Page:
The Neo-Darwinian theory maintains that life has been subject to a process of gradual transformation that allowed it to move from simple forms to ever more complex ones in small steps. Early life consisted of tiny unicellular organisms living in water, and every other form, extant or extinct, is connected by an unbroken chain of intermediate species to these first ones. This is not exactly the picture that one would get from the available fossil evidence. If evolution had been gradational, there should be greater variations between fossil specimens reflecting every small step in the process. But, this does not seem to be the case. Although there are an abundance of fossils of fully formed species, there are few contenders for their transitional forms (hence the phrase ‘missing link'). For example, there are no traces of the evolutionary ancestors of the trilobites in the rock layers beneath where the trilobites are found. It seems that trilobites, with their sophisticated optical systems, appear in the geological record relatively suddenly. These occurrences cannot be fully accounted for by the incompleteness of available data. Mounting paleontological evidence suggests that ‘speciation' (the emergence of new species) is a rapid process. Species change in relatively swift bursts, without leisurely transition periods. These episodes of fast speciation are separated by fairly long spans during which no significant alterations can be detected. In other words, species appear abruptly, often in entirely different forms, and remain substantially unchanged for millions of years - a condition of stasis at odds with Darwin's model of continuous change. Then, just as quickly they become extinct and are immediately followed by other very different species. The fossil record demonstrates abundantly that each episode of extinction was followed by a period when new forms proliferated, filling the ecological niches emptied by the old. Not only individual species but entire genera make their appearance in relatively short time. One example is the so-called Cambrian explosion about half a billion years ago, the sudden emergence, in the span of a few million years, of a great variety of the bigger animals that now populate the earth. The rapid evolution of mammals between 60 and 65 million years ago is another instance of this recurrent phenomenon. It is significant that every new cycle is not made of species at the same level of complexity, but more advanced ones.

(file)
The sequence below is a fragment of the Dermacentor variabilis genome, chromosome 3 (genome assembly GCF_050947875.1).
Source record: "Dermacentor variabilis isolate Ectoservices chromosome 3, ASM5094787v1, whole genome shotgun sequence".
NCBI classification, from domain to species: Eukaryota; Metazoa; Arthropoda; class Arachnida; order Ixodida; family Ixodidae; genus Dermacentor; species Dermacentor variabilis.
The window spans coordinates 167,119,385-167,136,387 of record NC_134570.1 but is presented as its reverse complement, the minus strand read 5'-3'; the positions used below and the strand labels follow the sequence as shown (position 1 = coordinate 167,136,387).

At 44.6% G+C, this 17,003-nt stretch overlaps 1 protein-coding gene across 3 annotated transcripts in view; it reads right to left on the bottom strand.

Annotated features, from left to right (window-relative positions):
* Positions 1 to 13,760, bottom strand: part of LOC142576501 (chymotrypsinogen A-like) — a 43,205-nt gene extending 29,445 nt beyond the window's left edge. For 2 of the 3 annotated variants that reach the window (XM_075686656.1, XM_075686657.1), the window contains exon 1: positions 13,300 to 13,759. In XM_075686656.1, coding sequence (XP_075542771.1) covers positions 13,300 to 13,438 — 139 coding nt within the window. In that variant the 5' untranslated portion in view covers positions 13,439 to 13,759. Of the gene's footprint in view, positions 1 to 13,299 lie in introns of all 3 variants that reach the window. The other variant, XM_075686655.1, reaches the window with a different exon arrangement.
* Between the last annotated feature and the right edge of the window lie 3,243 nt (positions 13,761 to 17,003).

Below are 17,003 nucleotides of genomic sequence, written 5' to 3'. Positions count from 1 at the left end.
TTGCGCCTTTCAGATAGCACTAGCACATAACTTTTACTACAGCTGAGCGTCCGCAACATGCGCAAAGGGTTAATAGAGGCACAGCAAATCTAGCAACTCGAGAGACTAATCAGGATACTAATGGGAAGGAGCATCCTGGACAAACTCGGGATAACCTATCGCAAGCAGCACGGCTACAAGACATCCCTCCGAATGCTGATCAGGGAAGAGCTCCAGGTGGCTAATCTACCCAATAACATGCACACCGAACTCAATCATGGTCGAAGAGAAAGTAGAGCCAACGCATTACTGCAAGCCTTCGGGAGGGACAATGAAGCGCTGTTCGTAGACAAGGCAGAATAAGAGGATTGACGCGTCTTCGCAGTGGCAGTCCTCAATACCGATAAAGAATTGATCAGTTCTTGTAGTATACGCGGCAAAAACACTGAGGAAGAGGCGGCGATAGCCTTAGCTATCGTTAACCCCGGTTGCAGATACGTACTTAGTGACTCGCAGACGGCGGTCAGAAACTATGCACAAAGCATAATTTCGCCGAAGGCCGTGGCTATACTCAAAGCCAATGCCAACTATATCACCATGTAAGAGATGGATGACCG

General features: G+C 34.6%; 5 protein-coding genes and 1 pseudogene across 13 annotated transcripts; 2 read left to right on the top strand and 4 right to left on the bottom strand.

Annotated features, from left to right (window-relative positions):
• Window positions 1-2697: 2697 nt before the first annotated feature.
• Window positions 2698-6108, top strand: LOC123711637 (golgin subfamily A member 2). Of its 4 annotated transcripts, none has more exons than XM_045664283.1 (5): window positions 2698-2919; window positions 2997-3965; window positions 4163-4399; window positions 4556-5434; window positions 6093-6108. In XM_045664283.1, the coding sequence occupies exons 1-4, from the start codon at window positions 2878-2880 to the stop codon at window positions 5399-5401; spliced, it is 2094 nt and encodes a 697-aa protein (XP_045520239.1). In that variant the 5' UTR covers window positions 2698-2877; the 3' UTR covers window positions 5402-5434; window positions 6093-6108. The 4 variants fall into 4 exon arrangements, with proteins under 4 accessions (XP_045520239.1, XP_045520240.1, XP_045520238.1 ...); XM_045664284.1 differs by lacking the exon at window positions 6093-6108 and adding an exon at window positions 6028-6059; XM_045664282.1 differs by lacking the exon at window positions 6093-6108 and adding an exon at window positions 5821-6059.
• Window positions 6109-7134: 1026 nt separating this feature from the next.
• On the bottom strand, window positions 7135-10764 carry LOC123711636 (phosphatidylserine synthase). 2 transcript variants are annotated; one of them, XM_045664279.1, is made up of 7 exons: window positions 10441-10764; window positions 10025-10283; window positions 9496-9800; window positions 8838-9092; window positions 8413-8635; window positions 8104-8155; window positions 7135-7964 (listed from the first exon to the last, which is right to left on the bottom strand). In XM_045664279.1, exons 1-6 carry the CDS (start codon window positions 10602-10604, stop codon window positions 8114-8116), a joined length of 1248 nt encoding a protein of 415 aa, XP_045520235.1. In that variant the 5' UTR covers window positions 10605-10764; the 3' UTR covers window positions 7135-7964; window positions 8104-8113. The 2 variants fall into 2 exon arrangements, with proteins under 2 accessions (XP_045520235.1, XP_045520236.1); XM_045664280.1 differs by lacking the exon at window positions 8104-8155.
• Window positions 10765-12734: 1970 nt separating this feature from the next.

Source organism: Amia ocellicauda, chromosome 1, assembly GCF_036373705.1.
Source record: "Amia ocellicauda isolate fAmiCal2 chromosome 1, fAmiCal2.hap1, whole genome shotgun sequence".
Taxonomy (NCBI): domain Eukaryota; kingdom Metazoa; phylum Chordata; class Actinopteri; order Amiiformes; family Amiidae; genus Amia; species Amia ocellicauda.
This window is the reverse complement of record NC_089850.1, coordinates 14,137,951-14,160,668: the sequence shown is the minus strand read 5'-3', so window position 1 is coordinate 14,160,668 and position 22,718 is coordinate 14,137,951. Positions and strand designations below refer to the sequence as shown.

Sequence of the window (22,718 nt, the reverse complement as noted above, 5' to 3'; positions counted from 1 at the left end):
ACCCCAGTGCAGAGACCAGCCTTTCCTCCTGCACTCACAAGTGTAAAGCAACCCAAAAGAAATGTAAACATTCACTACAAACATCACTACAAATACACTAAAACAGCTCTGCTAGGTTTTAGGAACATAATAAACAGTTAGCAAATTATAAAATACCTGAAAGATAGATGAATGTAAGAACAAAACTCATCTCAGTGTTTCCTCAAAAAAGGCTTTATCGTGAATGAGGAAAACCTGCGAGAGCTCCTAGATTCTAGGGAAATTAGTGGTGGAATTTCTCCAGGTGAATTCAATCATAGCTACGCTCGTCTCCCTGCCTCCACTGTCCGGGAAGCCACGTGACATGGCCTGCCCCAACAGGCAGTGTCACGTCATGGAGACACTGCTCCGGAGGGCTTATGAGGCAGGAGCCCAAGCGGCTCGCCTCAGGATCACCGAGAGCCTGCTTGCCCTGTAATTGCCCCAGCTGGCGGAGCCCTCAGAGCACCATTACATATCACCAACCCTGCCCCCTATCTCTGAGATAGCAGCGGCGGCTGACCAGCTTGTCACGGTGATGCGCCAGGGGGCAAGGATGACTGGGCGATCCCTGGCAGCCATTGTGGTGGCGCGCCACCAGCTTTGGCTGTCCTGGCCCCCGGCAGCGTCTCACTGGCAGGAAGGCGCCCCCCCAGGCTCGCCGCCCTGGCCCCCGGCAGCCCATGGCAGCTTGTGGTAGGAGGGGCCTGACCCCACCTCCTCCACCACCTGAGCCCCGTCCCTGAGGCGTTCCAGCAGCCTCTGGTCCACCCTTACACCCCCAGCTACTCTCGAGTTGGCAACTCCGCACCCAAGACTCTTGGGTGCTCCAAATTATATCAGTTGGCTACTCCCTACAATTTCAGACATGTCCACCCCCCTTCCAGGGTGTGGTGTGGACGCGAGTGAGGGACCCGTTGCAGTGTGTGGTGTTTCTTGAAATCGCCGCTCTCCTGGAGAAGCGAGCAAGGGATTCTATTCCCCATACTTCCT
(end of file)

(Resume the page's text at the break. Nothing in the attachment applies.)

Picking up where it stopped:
This does not refute the continuity of the evolutionary process and certainly does not imply that an external force directly interferes with it, as the creationists (or the proponents of ‘Intelligent Design') would like to believe. Slow, continuous change (within species) may be the norm during periods of environmental stability, while rapid speciation may occur during periods of environmental stress. When the milieu changes and the existing niches disappear, some species die out. Then the ‘peripheral isolates' (species that live in relatively small numbers) invade the centres of dominance and take over as the new main species. Also there are some creative solutions. For example, a link between prokaryotes (cells without organelles) and eukaryotes (cells with organelles and other structures) has not been found. The difference between these single-cell species is striking, and yet there are no intermediate stages between them. There are many living samples of each, but none of the intermediate stages. One imaginative possibility, put forward by the biologist Margulis, is that eukaryotes could be the result of a symbiosis of two different prokaryote species.
However, even when the above hypotheses are taken into account, conventional Darwinian mechanisms do not seem sufficient to explain the stops and starts observed in the fossil record (why species appear so abruptly and why they persist so long without changing.). These punctuations are too radical to allow for Neo-Darwinian interpretation. The problem is not only to explain the sudden burst but also, as a science writer Richard Kerr puts it, ‘what would maintain the equilibrium... keeping the new species from evolving in spite of environmental vagaries' (1995, p.1421-1422).
Intriguingly, growing evidence suggests that extinctions follow relatively regular periodic patterns. The statistical chance of these patterns being a random occurrence is very small. Some of them may have been caused by physical factors (e.g. slight variations in the Earth's orbit over long periods, leading to a climate change). Nevertheless, it is conspicuous that new, and as a rule, more complex life always follows relatively soon after.
All the above makes it hardly plausible that new species could have arisen gradually by purely accidental transformation from one species into another.
- . Although it had its precursors, so-called punctuationism or punctuated equilibrium brought these facts to wider attention in the 1970s. It caused quite a stir, especially among dogmatic Neo-Darwinists, for fear that it could be used as a weapon against the theory of evolution as a whole.
- . Of course, ‘immediately' only in geological terms. For instance, Denton writes that ‘the evolutionary pattern was one of millions of years of stasis interrupted by periods of no more than 100, 000 years of rapid and sudden change' (1998, p.297).
- . Punctuationism, strictly speaking, is not ‘saltationism' (radical changes from one generation to the next or discontinuous appearance of new species), so it does not contradict the theory of evolution. It only adds weight to the argument that the traditional Darwinian mechanisms may not be the only factors.
- . The figure of 2.5 million years seems significant in this respect. Paleobiologist Sepkoski also suggests 26 million years, but according to Muller and Rohde, a 62 million year pattern is even more striking.